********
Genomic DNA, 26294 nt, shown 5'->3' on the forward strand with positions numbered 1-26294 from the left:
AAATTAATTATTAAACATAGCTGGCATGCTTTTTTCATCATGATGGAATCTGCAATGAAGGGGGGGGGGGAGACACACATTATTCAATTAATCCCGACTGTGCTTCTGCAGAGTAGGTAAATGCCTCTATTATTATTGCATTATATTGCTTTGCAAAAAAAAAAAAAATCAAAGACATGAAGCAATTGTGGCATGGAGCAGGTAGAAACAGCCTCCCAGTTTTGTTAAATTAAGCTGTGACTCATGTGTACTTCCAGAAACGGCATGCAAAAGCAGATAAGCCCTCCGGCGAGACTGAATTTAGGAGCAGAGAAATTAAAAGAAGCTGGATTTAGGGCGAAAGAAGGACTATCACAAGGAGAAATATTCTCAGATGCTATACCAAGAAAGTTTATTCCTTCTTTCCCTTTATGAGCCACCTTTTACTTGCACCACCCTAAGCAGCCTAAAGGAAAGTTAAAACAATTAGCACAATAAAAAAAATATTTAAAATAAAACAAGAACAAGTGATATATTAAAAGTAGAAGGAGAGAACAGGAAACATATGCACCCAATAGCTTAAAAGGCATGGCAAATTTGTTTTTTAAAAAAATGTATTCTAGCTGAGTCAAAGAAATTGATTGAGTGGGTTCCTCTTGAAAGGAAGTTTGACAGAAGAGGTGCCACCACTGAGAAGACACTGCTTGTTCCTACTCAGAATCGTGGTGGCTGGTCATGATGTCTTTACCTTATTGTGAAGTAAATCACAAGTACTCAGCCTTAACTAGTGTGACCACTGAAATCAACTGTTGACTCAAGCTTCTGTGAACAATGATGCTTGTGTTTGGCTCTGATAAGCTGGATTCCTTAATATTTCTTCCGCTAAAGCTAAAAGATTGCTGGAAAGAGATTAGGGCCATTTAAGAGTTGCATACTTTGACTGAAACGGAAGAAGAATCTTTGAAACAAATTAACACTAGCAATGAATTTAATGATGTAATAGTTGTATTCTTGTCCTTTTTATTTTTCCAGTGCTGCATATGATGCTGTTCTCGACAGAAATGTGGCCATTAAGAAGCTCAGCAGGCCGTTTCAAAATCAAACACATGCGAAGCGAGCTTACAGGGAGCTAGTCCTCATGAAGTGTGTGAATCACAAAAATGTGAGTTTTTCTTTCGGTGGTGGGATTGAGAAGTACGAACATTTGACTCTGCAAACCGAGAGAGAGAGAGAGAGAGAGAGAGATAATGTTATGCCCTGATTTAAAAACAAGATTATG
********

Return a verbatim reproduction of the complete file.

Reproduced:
Genomic DNA, 26294 nt, shown 5'->3' on the forward strand with positions numbered 1-26294 from the left:
AAATTAATTATTAAACATAGCTGGCATGCTTTTTTCATCATGATGGAATCTGCAATGAAGGGGGGGGGGGAGACACACATTATTCAATTAATCCCGACTGTGCTTCTGCAGAGTAGGTAAATGCCTCTATTATTATTGCATTATATTGCTTTGCAAAAAAAAAAAAAATCAAAGACATGAAGCAATTGTGGCATGGAGCAGGTAGAAACAGCCTCCCAGTTTTGTTAAATTAAGCTGTGACTCATGTGTACTTCCAGAAACGGCATGCAAAAGCAGATAAGCCCTCCGGCGAGACTGAATTTAGGAGCAGAGAAATTAAAAGAAGCTGGATTTAGGGCGAAAGAAGGACTATCACAAGGAGAAATATTCTCAGATGCTATACCAAGAAAGTTTATTCCTTCTTTCCCTTTATGAGCCACCTTTTACTTGCACCACCCTAAGCAGCCTAAAGGAAAGTTAAAACAATTAGCACAATAAAAAAAATATTTAAAATAAAACAAGAACAAGTGATATATTAAAAGTAGAAGGAGAGAACAGGAAACATATGCACCCAATAGCTTAAAAGGCATGGCAAATTTGTTTTTTAAAAAAATGTATTCTAGCTGAGTCAAAGAAATTGATTGAGTGGGTTCCTCTTGAAAGGAAGTTTGACAGAAGAGGTGCCACCACTGAGAAGACACTGCTTGTTCCTACTCAGAATCGTGGTGGCTGGTCATGATGTCTTTACCTTATTGTGAAGTAAATCACAAGTACTCAGCCTTAACTAGTGTGACCACTGAAATCAACTGTTGACTCAAGCTTCTGTGAACAATGATGCTTGTGTTTGGCTCTGATAAGCTGGATTCCTTAATATTTCTTCCGCTAAAGCTAAAAGATTGCTGGAAAGAGATTAGGGCCATTTAAGAGTTGCATACTTTGACTGAAACGGAAGAAGAATCTTTGAAACAAATTAACACTAGCAATGAATTTAATGATGTAATAGTTGTATTCTTGTCCTTTTTATTTTTCCAGTGCTGCATATGATGCTGTTCTCGACAGAAATGTGGCCATTAAGAAGCTCAGCAGGCCGTTTCAAAATCAAACACATGCGAAGCGAGCTTACAGGGAGCTAGTCCTCATGAAGTGTGTGAATCACAAAAATGTGAGTTTTTCTTTCGGTGGTGGGATTGAGAAGTACGAACATTTGACTCTGCAAACCGAGAGAGAGAGAGAGAGAGAGAGAGATAATGTTATGCCCTGATTTAAAAACAAGATTATG